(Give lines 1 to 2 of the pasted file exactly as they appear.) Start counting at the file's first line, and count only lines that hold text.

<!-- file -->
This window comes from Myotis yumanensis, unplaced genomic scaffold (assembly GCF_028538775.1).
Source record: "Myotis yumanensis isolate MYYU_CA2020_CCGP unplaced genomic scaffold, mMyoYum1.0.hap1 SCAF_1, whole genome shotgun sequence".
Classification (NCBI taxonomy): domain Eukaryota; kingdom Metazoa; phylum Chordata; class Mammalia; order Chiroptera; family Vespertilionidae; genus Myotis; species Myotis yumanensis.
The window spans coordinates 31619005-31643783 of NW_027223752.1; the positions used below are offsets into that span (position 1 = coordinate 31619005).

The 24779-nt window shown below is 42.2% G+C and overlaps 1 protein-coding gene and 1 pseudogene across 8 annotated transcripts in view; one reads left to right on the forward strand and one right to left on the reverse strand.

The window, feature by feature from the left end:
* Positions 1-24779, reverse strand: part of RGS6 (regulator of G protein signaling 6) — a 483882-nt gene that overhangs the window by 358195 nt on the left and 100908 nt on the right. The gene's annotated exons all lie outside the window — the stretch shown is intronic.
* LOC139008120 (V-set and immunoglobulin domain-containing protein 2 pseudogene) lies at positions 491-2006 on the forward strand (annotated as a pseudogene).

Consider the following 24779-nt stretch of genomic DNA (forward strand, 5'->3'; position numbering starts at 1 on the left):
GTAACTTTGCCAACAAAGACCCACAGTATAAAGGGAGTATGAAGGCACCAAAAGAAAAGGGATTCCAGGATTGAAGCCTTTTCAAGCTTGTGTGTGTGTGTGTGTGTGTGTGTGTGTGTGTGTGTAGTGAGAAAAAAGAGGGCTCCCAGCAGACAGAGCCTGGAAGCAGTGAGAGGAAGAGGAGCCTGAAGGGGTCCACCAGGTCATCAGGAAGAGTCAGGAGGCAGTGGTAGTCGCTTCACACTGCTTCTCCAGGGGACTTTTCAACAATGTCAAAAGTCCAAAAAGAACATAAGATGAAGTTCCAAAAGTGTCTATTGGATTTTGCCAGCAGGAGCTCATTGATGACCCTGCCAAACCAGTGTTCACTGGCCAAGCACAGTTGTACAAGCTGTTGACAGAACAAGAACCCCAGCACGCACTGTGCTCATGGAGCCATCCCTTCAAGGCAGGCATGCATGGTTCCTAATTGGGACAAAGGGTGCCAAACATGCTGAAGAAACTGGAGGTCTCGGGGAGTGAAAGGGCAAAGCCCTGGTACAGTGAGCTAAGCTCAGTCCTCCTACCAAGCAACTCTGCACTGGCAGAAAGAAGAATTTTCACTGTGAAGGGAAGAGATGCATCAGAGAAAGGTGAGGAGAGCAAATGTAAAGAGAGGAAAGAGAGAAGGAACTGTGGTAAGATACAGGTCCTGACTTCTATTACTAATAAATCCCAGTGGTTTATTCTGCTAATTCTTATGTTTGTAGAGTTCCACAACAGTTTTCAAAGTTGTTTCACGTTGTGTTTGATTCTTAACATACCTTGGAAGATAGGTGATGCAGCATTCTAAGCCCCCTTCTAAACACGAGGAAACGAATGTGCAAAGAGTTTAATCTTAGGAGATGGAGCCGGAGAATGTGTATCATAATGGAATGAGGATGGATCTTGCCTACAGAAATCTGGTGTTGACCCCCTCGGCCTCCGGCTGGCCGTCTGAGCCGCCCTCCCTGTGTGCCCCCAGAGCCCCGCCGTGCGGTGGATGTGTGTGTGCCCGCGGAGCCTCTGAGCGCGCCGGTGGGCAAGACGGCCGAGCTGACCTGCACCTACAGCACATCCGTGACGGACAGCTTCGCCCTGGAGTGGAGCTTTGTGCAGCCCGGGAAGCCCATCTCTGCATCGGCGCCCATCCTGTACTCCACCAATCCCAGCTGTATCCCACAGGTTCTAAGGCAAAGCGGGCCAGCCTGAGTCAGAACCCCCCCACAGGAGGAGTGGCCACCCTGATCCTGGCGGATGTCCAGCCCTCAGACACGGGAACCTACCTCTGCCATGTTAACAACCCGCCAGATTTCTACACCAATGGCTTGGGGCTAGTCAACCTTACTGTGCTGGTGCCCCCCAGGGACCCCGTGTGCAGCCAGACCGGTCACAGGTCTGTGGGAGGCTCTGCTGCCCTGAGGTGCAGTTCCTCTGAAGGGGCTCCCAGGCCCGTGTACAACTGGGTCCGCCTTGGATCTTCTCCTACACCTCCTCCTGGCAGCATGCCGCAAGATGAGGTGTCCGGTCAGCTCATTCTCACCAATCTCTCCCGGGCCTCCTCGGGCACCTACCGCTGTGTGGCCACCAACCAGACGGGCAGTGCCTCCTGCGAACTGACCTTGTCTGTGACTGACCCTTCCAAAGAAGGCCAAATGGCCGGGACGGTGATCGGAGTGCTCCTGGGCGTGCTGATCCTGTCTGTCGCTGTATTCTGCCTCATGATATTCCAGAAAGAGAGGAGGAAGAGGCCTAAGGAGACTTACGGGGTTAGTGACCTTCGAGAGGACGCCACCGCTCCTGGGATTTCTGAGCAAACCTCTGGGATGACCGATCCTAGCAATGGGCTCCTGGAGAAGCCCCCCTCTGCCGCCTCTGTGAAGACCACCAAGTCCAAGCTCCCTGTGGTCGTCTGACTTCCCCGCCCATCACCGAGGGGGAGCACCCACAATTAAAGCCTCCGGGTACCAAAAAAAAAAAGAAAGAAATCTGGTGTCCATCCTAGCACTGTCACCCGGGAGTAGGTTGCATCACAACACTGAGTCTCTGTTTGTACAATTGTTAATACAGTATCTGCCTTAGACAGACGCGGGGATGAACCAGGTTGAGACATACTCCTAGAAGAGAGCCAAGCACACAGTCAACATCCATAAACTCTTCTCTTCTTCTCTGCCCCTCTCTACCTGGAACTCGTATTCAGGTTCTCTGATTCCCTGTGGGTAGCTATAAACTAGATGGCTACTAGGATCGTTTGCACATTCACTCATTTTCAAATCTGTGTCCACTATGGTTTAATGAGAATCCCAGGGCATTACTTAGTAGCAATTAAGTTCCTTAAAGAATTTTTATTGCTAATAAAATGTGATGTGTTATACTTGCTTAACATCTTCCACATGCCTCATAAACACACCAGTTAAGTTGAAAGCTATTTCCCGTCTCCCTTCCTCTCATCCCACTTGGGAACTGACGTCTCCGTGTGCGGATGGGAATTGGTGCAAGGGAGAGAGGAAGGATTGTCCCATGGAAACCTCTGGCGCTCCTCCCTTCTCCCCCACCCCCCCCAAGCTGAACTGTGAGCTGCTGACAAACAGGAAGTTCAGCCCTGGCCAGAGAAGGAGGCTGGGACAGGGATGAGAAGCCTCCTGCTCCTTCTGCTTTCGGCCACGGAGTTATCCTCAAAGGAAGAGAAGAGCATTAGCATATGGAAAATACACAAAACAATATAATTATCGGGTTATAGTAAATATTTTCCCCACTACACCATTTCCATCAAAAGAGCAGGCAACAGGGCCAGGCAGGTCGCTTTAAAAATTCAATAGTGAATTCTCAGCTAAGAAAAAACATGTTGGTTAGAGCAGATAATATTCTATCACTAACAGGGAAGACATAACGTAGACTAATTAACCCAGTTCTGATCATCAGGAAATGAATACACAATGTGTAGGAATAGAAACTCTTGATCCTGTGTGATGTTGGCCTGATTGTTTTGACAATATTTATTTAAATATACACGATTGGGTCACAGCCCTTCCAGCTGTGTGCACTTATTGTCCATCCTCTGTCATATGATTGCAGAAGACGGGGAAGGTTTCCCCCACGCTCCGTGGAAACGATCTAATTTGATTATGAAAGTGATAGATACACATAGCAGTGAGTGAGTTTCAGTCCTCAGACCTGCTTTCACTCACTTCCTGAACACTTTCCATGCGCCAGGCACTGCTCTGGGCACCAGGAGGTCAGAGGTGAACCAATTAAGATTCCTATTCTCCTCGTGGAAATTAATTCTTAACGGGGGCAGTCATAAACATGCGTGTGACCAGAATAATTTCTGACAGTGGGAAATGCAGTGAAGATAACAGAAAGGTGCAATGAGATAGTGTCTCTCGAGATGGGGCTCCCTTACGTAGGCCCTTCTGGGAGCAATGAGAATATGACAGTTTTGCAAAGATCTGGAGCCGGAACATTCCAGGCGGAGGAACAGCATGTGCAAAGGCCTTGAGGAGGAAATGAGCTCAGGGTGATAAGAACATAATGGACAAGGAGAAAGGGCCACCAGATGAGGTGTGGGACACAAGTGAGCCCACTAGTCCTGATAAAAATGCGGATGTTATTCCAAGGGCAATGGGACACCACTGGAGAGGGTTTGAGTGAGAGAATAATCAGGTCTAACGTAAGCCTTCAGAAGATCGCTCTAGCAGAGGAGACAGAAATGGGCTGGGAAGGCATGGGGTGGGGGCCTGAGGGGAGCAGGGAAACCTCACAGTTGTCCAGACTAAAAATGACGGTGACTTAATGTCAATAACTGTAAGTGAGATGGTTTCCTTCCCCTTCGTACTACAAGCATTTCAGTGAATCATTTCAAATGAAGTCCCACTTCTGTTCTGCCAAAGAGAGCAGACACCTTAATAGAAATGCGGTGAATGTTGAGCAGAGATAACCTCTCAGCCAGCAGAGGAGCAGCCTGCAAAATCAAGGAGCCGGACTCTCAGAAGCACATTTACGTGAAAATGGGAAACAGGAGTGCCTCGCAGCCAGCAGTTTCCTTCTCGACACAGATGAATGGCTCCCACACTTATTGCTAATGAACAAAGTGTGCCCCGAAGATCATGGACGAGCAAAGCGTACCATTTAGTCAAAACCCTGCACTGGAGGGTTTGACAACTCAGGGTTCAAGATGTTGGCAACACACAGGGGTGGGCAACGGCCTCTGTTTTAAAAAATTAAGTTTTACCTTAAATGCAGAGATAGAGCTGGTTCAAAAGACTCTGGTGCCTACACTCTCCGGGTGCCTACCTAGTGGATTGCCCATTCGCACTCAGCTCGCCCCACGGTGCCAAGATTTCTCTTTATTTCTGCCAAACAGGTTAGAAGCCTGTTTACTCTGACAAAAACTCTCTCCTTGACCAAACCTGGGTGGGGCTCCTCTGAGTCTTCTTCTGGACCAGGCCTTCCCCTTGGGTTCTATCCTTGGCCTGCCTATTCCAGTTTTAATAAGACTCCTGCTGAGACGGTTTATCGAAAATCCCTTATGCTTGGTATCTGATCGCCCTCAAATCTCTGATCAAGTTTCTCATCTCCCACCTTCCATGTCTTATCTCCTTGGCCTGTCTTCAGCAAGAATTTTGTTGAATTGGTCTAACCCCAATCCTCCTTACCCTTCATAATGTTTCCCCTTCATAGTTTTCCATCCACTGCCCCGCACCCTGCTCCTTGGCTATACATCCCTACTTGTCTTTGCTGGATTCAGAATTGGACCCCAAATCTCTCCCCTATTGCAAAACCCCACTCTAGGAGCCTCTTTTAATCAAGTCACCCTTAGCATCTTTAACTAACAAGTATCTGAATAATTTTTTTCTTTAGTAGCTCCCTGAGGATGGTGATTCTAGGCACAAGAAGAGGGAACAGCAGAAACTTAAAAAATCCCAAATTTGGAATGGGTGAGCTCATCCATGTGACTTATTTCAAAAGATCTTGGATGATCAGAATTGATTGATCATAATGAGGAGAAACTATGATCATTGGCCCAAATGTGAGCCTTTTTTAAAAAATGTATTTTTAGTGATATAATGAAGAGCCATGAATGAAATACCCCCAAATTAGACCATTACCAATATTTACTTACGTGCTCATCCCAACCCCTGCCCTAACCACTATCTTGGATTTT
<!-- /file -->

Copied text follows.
This window comes from Myotis yumanensis, unplaced genomic scaffold (assembly GCF_028538775.1).
Source record: "Myotis yumanensis isolate MYYU_CA2020_CCGP unplaced genomic scaffold, mMyoYum1.0.hap1 SCAF_1, whole genome shotgun sequence".